When I first heard about the Chord Poly, I wasn’t sure what the allure was. It adds a little bulk and I didn’t feel like I would be using it often. Being wirelessly untethered from the phone and laptop is a plus…but is it a $679 USD plus? This accessory costs more than the Mojo itself ($529 USD)! Is it really worth ditching the USB cable for? I was a bit apprehensive.

Just to be clear, the Poly is not one of those “convert your wired buds to wireless” devices. Those devices don’t even have close to the amplification or DAC capabilities of the Mojo, which provides superior sound quality while being able to drive larger cans. The focus of the Poly is actually the utilization of WiFi for the transmission of hi-res sound and not the lower-grade Bluetooth.

Obviously, this device aims to provide additional value to current Mojo owners. You’ll need one in order to use the Poly. Those with high-end DAPs, such as those from Sony or Astell & Kern, would have already been enjoying wireless streaming and local storage. We Mojo owners have to attach awkward USB adapters to our phones and laptops to enjoy the sound off our portable devices. I have to admit, it was kinda weird putting my cell phone, jitterbug, adapters, cables, and Mojo on my lap during train rides on LA’s Metro. It draws unwanted attention to the pretty Mojo lights and is just plain cumbersome. Also, many cell phones lack an external memory card option and limit you to 32GB-128GB of storage. Storing music is the only reason why I even bought a 128GB Google Pixel smartphone. Unfortuantely, this only provides space for some Tidal downloads and a small percentage of my library.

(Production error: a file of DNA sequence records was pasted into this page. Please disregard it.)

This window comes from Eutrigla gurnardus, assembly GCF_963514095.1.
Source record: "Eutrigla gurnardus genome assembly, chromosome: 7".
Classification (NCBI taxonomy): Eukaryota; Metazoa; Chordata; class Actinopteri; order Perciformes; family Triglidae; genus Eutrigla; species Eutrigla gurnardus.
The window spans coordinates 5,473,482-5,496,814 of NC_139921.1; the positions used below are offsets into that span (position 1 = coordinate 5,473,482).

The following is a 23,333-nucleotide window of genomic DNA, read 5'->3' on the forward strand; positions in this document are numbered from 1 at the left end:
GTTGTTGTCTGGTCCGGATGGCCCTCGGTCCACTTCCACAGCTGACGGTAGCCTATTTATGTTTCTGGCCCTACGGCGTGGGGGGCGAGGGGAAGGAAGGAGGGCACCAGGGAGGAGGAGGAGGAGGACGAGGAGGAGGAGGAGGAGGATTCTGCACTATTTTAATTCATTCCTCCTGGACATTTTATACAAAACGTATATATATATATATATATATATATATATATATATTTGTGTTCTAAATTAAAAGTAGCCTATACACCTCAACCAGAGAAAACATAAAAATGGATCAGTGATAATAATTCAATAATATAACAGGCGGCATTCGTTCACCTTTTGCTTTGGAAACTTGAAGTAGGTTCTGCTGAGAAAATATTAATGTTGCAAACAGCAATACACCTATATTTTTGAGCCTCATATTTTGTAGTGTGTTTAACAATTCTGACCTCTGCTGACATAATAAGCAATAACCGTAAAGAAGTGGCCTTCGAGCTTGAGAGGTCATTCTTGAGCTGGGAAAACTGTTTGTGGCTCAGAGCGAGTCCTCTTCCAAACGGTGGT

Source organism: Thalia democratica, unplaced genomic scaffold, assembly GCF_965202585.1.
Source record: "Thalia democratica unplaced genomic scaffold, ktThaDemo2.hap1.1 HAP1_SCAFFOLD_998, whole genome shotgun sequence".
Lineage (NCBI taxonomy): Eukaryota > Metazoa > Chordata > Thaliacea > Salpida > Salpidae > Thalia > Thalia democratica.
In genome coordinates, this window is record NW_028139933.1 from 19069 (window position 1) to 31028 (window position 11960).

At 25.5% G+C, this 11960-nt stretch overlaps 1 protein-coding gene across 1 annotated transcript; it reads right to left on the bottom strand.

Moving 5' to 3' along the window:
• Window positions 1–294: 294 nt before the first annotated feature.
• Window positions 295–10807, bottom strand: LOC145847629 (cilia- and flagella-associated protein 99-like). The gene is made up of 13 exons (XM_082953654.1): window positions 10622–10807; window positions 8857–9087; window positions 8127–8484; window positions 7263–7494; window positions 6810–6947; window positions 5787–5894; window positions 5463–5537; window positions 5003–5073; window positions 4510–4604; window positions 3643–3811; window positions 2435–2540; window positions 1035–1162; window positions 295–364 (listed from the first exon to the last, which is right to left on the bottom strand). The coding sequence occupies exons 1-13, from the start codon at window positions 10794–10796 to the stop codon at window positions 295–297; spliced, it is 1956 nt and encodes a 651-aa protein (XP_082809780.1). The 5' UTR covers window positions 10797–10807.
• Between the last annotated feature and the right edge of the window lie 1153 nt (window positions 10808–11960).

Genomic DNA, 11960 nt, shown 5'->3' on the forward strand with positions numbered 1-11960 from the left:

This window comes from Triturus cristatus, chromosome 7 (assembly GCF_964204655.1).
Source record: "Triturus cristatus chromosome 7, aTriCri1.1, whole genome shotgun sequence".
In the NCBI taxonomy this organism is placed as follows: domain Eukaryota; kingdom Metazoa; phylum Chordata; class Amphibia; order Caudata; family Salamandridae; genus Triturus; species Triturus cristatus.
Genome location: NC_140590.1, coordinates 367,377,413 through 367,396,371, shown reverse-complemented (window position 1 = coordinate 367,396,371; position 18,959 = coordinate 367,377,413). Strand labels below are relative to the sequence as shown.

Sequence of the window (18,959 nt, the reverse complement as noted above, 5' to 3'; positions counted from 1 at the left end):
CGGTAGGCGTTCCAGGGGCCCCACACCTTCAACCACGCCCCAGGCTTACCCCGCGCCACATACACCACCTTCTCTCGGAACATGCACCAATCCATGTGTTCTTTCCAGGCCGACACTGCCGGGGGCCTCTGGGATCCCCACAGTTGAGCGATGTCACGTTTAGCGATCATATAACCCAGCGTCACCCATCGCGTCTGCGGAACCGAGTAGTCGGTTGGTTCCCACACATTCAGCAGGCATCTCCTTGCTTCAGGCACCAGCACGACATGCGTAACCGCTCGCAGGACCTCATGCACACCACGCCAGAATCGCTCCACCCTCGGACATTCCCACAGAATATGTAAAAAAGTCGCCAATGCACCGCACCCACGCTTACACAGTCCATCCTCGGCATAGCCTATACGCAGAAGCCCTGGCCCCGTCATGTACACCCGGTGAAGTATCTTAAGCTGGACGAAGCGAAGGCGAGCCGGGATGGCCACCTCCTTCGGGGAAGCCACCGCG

I started to see why Chord decided to develop Poly and welcomed it with open arms.